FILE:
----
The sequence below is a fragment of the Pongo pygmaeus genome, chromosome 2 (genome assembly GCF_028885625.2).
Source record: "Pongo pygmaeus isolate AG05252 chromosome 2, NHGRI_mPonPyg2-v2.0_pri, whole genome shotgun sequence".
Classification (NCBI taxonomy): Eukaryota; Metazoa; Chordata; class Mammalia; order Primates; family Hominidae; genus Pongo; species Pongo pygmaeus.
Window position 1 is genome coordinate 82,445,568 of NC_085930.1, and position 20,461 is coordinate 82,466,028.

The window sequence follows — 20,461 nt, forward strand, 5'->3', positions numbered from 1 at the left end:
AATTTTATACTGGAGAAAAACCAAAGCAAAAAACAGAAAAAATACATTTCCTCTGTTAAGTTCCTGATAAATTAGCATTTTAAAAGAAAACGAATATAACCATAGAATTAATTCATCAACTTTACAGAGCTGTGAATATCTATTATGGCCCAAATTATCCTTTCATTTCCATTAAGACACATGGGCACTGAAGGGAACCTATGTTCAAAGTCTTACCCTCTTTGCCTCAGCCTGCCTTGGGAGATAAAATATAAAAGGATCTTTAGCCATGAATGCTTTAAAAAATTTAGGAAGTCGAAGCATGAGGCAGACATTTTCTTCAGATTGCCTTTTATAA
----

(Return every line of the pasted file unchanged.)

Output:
The sequence below is a fragment of the Pongo pygmaeus genome, chromosome 2 (genome assembly GCF_028885625.2).
Source record: "Pongo pygmaeus isolate AG05252 chromosome 2, NHGRI_mPonPyg2-v2.0_pri, whole genome shotgun sequence".
Classification (NCBI taxonomy): Eukaryota; Metazoa; Chordata; class Mammalia; order Primates; family Hominidae; genus Pongo; species Pongo pygmaeus.
Window position 1 is genome coordinate 82,445,568 of NC_085930.1, and position 20,461 is coordinate 82,466,028.

The window sequence follows — 20,461 nt, forward strand, 5'->3', positions numbered from 1 at the left end:
AATTTTATACTGGAGAAAAACCAAAGCAAAAAACAGAAAAAATACATTTCCTCTGTTAAGTTCCTGATAAATTAGCATTTTAAAAGAAAACGAATATAACCATAGAATTAATTCATCAACTTTACAGAGCTGTGAATATCTATTATGGCCCAAATTATCCTTTCATTTCCATTAAGACACATGGGCACTGAAGGGAACCTATGTTCAAAGTCTTACCCTCTTTGCCTCAGCCTGCCTTGGGAGATAAAATATAAAAGGATCTTTAGCCATGAATGCTTTAAAAAATTTAGGAAGTCGAAGCATGAGGCAGACATTTTCTTCAGATTGCCTTTTATAA